Yes they will - people got the scam 'PC hack' calls even when they'd left ages ago.
And even current customers, like me, aren't getting contacted.
As it's the third time, I have NO sympathy at all now. And Dido Harding saying she's a TT customer and has been a victim too just makes me even more angry. I mean, if she had something to lose then shouldn't she have been making sure the defences were rock solid. Or robust? That's a word she's been using, which is laughable.
I mean, what's left to protect now?
Experience has shown that a large number of people in the queue are buying to immediately sell for a profit, and we now see that many are paid to be in the queue - and managed by people who are ready to get them out of the country and sold in markets where the iPhone/iPad is yet to go on sale.
It will be the same in Regent Street and Covent Garden etc this year, and for the last few releases as least you can walk further along Oxford Street and into a Curry's to buy one without any queues or fuss (well, bar being asked about the extended warranty). I am talking more about the iPad, but assume there will be stock of the iPhone in other places without the need to queue.
But if you do queue up, when the doors open you're treated like a God. Loads of people bowing down to you, clapping and making you feel so special as you hand over your credit card, get given a box and quickly booted out the exit.
Stupid as the whole thing is, I'll never forget when Nokia had its store over the road and launched a phone on the same day and there was not only no queue, but the shop didn't even open on time. Can't even remember what phone it was, but I vaguely recall it being the N97.
I like these business arrangements, but wish I'd known about it.
For just £50m, I'd have gladly taken on the company and done my best to turn it around. First I'd make sure to make myself the boss and pay myself a modest salary, and then get my friends and family to help out (all on modest salaries too - certainly no more than six figures).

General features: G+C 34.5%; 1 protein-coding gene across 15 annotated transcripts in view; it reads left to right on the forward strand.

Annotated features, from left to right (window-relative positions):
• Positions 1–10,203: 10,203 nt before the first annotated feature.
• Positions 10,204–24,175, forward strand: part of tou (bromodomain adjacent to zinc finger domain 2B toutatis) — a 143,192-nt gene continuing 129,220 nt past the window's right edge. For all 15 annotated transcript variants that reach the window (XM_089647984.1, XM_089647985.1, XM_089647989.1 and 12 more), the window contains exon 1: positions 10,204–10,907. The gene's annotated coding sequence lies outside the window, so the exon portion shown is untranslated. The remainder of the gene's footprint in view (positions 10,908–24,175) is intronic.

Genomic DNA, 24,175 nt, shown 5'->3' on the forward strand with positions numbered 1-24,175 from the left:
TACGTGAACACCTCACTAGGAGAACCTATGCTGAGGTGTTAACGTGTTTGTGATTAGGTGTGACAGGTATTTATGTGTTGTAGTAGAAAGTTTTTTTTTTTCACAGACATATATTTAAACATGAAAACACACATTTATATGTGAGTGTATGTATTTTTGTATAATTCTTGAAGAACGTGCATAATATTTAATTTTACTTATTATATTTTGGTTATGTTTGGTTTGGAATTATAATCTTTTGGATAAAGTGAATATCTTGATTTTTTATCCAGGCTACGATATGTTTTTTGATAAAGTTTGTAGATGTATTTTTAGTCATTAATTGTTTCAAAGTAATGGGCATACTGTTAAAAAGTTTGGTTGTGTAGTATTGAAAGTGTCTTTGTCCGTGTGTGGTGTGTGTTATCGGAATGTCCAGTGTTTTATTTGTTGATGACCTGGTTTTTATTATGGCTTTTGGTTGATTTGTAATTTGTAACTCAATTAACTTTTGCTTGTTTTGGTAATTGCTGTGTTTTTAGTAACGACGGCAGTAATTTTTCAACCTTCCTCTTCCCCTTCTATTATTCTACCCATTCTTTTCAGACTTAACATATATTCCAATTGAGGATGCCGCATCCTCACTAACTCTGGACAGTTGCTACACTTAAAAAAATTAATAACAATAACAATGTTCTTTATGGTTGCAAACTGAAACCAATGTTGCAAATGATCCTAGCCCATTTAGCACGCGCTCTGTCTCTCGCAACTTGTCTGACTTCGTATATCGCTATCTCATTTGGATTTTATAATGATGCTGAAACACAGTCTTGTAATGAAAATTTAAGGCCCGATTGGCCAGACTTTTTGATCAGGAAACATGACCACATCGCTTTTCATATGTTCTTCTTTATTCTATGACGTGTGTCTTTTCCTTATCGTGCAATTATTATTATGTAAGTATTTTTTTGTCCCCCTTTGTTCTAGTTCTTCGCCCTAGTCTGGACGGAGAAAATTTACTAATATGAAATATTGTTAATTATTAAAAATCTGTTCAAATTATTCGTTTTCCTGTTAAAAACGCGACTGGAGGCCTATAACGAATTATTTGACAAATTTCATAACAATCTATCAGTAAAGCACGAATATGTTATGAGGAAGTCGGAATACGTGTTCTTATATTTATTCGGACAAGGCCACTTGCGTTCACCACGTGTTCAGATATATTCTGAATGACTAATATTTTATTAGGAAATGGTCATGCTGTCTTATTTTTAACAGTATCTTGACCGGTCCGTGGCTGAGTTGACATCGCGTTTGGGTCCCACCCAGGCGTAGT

We'd then all try our best at running the company for a few months before realising it was harder than we expected (well, if Dixons couldn't do it how could we?), claim a few expenses, sell off some stock cheap to another business and let it fold.
Of course, the above was a joke as it's in no way how any other business would do things when given a wad of cash to rescue a business!
It seems Three hasn't perhaps pointed out that the deal, much like 3LikeHome that existed a few years back, uses other Three networks only. And there aren't that many of them.
I expect that to offer this deal on other operators, they'd need to do special deals and I bet the others are quite happy to wait until the very last second to give up this extra money, before the EU hopefully moves to axe EU-wide roaming charges at all.
I'd suggest that unless an operator is doing a ridiculously good deal on a handset, ALWAYS go for the SIM-only route. Now you have an unbranded, unlocked phone that you can do what you like with (if that means selling in six months to swap for the next big thing, so be it).
Now you can play operators against each other, and go for the rolling contract. If you're about to be done over, port your number elsewhere and start over - and keep doing so. You then get to benefit from the tariffs offered to new subscribers (before they try and stitch them up with price rises or changing the terms) and off you go again.